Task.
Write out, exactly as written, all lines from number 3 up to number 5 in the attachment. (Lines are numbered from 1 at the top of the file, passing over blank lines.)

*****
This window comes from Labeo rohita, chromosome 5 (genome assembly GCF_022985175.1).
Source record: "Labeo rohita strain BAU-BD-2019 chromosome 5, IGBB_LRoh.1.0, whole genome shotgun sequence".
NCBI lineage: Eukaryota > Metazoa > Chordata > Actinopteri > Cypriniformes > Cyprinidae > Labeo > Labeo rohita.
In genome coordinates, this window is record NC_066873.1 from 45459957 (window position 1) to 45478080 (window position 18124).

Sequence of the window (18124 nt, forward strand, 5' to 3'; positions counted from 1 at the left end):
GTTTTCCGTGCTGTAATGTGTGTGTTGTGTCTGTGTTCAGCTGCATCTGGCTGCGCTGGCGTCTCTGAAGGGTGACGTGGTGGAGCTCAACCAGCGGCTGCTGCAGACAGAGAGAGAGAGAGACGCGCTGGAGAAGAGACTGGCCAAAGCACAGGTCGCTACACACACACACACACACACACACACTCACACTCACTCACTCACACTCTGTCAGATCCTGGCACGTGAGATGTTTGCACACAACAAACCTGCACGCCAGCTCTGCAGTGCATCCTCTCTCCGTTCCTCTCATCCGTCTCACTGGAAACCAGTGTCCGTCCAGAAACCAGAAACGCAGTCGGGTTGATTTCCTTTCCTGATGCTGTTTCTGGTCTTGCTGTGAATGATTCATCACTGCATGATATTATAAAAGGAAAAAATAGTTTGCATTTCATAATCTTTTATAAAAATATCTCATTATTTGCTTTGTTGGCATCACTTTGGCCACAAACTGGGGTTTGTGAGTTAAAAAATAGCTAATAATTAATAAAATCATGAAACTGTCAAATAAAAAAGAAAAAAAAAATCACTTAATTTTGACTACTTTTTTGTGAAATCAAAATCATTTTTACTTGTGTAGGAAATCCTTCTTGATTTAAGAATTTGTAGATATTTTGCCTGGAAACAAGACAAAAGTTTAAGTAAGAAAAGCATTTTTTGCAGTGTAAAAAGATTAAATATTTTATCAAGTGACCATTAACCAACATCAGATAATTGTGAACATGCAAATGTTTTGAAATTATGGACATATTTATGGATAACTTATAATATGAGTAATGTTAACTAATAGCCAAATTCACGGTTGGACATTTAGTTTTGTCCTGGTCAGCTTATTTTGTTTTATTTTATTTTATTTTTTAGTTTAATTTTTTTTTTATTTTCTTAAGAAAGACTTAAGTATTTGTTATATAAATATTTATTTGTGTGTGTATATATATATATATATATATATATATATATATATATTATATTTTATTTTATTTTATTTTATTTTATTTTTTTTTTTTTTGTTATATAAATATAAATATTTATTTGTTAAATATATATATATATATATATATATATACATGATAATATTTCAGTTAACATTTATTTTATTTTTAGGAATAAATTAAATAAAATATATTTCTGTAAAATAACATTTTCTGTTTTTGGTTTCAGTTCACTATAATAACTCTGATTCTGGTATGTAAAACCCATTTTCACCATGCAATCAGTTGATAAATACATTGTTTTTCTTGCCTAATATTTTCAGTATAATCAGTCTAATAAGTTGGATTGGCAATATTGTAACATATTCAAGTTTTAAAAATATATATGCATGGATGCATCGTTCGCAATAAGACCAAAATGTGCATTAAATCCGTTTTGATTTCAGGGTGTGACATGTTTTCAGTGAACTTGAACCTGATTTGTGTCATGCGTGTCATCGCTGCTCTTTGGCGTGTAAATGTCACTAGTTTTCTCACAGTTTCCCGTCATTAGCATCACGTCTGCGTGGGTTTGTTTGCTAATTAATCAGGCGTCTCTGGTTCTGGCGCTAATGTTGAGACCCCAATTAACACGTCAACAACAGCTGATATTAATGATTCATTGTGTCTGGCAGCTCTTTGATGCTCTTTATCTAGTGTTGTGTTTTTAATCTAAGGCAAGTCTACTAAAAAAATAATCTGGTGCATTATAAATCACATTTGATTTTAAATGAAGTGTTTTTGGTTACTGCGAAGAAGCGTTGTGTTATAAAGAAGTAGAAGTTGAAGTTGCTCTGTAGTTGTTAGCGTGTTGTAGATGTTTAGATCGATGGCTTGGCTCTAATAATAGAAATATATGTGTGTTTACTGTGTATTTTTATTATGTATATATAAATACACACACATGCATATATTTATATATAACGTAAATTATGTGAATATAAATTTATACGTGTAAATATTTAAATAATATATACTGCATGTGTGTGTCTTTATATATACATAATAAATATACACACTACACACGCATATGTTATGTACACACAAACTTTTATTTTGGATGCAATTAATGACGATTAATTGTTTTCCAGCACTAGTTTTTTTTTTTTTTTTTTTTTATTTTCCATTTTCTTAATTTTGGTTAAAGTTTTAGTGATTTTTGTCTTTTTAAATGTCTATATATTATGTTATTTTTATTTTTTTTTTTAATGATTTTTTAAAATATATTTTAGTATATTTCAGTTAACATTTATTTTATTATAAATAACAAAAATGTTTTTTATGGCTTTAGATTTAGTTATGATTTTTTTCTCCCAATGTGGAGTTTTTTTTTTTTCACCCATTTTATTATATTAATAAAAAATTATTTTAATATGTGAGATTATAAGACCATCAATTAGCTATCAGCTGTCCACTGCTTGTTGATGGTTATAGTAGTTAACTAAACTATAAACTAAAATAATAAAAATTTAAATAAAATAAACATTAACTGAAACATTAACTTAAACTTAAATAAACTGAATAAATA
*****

NCBI lineage: Eukaryota > Metazoa > Chordata > Actinopteri > Cypriniformes > Cyprinidae > Labeo > Labeo rohita.
In genome coordinates, this window is record NC_066873.1 from 45459957 (window position 1) to 45478080 (window position 18124).

Sequence of the window (18124 nt, forward strand, 5' to 3'; positions counted from 1 at the left end):